Following Pope Francis in Chiapas for AP Television

Woman at Papal Mass in Chiapas. She was one of the many people there who did not speak Spanish, so I had trouble trying to interview her but she had such a friendly manner and lovely smile. February 15, 2016. Photo by Trisha Thomas

Woman at Papal Mass in Chiapas. She was one of the many people there who did not speak Spanish, so I had trouble trying to interview her but she had such a friendly manner and lovely smile. February 15, 2016. Photo by Trisha Thomas

Dropping down into San Cristobal de Las Casas in a helicopter and seeing all the beautiful faces and traditional clothing of the indigenous people there waiting for Pope Francis was for me the most exhilarating moment of the Papal trip to Mexico.

Little boy waves as Pope's helicopter arrives in San Cristobal de Las Casas in Chiapas, Mexico. February 15, 2016. Freeze frame of video shot by AP Television VJ Paolo Santalucia.

Little boy waves as Pope’s helicopter arrives in San Cristobal de Las Casas in Chiapas, Mexico. February 15, 2016. Freeze frame of video shot by AP Television VJ Paolo Santalucia.

AP Television VJ Paolo Santalucia and I were chosen along with three other journalists in the Papal entourage to be in the “molto ristretto” pool that would fly into San Cristobal de Las Casas in a helicopter (By the way, “molto ristretto” in this case is not a kind of espresso, it means a tight pool). We flew from Mexico City to Tuxtla Guttierrez, the capital of the southern Mexican state of Chiapas. At the airport in Tuxtla there were five helicopters waiting- one for the Pope and the others for a few journalists, members of the Pope’s security and a few Vatican officials.   For once, I was one of the first people to scramble out the back door of the papal plane and we hustled across the tarmac to our waiting helicopter.   Paolo and I climbed in the back of helicopter number four with Spanish journalist Juan Vincente Gonzalez Boo, and a Mexican Security flack. Our fearless leader from the Vatican Press office Matteo Bruni sat in the front with the pilot (more on Matteo in a later post). When we stepped in, the cabin space seemed surprisingly hot and cramped but I was pleased that we could fly with the windows open. The pilot popped his head through the door before takeoff to tell us it would be about a 20-minute ride.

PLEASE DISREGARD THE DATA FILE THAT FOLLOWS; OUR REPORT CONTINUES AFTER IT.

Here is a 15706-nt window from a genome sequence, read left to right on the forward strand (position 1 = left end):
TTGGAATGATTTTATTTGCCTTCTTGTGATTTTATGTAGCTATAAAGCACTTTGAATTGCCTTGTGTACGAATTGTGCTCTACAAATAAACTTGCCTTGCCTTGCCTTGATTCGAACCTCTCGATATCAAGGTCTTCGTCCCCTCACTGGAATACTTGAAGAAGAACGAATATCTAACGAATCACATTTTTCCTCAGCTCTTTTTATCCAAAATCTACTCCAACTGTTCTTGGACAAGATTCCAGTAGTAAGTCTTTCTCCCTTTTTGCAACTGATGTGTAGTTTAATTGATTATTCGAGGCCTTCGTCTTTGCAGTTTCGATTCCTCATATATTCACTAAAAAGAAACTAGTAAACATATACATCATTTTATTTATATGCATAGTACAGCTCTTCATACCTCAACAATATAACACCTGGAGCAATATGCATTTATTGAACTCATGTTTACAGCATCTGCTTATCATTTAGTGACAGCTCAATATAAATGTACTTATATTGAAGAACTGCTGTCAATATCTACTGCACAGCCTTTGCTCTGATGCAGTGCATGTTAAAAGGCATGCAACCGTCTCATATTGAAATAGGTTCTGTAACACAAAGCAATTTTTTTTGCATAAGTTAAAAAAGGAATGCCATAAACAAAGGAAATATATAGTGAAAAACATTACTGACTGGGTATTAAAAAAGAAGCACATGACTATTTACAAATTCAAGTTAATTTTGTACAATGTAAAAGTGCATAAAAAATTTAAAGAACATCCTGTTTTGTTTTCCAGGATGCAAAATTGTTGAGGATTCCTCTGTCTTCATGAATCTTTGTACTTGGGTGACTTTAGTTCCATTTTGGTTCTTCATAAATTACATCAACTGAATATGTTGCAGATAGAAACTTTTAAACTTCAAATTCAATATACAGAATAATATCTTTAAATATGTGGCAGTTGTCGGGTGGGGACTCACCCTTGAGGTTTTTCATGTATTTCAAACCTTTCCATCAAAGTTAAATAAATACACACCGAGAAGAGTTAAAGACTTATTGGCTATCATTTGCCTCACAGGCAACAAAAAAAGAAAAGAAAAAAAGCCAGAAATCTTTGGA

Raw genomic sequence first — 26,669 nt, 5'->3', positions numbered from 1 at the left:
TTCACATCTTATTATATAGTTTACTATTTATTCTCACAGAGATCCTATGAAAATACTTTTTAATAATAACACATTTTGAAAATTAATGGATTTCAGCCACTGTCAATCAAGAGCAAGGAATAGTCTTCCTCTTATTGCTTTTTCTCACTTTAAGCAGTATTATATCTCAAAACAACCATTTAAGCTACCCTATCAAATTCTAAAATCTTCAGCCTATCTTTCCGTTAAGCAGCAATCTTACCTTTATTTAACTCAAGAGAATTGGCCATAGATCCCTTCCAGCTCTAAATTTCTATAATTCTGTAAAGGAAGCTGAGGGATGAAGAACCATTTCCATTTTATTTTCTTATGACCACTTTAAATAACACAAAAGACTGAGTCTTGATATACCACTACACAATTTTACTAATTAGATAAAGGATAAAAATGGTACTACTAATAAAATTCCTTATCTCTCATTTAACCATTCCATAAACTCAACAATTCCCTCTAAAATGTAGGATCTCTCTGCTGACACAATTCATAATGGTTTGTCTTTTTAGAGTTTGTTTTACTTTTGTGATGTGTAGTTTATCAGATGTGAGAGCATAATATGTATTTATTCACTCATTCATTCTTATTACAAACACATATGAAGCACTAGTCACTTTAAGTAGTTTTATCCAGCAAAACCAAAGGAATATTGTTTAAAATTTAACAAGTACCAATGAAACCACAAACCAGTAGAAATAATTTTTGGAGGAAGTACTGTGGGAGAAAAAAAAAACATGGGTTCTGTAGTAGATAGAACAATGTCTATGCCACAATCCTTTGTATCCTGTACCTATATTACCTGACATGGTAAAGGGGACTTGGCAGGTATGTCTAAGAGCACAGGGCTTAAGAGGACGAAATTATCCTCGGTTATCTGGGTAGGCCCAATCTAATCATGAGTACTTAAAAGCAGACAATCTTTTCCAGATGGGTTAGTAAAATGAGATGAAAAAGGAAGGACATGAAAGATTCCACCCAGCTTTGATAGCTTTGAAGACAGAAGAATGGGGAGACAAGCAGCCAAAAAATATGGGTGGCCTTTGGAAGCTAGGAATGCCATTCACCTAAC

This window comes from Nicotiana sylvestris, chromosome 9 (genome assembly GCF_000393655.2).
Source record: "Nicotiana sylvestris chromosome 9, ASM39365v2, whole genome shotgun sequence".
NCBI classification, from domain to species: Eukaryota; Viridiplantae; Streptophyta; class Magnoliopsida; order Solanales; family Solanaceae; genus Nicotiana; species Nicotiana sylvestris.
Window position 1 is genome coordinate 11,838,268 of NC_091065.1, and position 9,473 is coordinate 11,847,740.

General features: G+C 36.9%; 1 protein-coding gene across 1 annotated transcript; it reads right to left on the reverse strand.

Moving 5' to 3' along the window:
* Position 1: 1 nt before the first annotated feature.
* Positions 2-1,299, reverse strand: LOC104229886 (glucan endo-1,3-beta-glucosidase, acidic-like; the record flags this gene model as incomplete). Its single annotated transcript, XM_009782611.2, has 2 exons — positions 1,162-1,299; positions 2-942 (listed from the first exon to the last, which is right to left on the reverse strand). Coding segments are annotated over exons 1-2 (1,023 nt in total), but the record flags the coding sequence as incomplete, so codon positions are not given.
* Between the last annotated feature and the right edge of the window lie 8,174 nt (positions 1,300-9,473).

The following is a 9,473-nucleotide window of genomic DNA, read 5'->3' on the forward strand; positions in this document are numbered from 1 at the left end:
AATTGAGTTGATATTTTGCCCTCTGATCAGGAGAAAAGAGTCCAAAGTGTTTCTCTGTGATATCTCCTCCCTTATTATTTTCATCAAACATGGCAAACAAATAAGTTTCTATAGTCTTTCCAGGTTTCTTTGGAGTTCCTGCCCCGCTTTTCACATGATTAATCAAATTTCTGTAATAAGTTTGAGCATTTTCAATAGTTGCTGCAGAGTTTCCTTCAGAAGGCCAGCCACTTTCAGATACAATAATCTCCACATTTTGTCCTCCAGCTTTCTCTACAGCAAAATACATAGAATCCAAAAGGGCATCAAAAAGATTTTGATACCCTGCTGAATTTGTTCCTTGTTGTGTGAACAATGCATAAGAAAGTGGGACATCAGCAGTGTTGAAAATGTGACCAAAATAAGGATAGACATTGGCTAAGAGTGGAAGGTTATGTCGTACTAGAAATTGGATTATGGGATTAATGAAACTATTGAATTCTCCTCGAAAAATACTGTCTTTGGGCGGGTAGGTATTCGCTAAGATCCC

AP Video-journalist Paolo Santalucia filming through window of helicopter as he flies over Chiapas. February 15, 2016. Photo by Trisha Thomas

AP Video-journalist Paolo Santalucia filming through window of helicopter as he flies over Chiapas. February 15, 2016. Photo by Trisha Thomas

And then we were off, the chock-chock-chock-chock as the rotors whizzed around slowly easing us off the ground and up into the air.   We swept quickly across the valley and up into the green, rugged hills. I loved it.

Trisha Thomas with Mexican Security flack on helicopter heading for San Cristobal de Las Casas in Chiapas, Mexico. Photo by Paolo Santalucia. February 15, 2016

Trisha Thomas with Mexican Security flack on helicopter heading for San Cristobal de Las Casas in Chiapas, Mexico. Photo by Paolo Santalucia. February 15, 2016

A little background here on Chiapas. Chiapas is the poorest state in Mexico with 76-percent of the population living in poverty according to government statistics and 32-percent in extreme poverty.  Pope Francis’ choice of visiting Chiapas, celebrating the indigenous populations and recognizing their traditions, was apparently met with some resistance by both the church hierarchy in Mexico and the government.

A woman in Chiapas listening to Pope Francis. Freeze frame of video shot by AP Television VJ Paolo Santalucia. February 15, 2016

A woman in Chiapas listening to Pope Francis. Freeze frame of video shot by AP Television VJ Paolo Santalucia. February 15, 2016

As we came down into San Cristobal de Las Casas we could see people rushing to the Mass site in the municipal sport fields. Officials estimated that there were 100,000 people there. It was a feast for the eyes, with men and women in colorful traditional dress and an altar set up with giant wooden statues of jaguars, hens and other animals.

It is not at many Masses that you will find a giant wooden hen sculpture on the altar blocking the view of the bishops and priests. Papal Mass in Chiapas, February 15, 2016. Photo by Trisha Thomas

It is not at many Masses that you will find a giant wooden hen sculpture on the altar blocking the view of the bishops and priests. Papal Mass in Chiapas, February 15, 2016. Photo by Trisha Thomas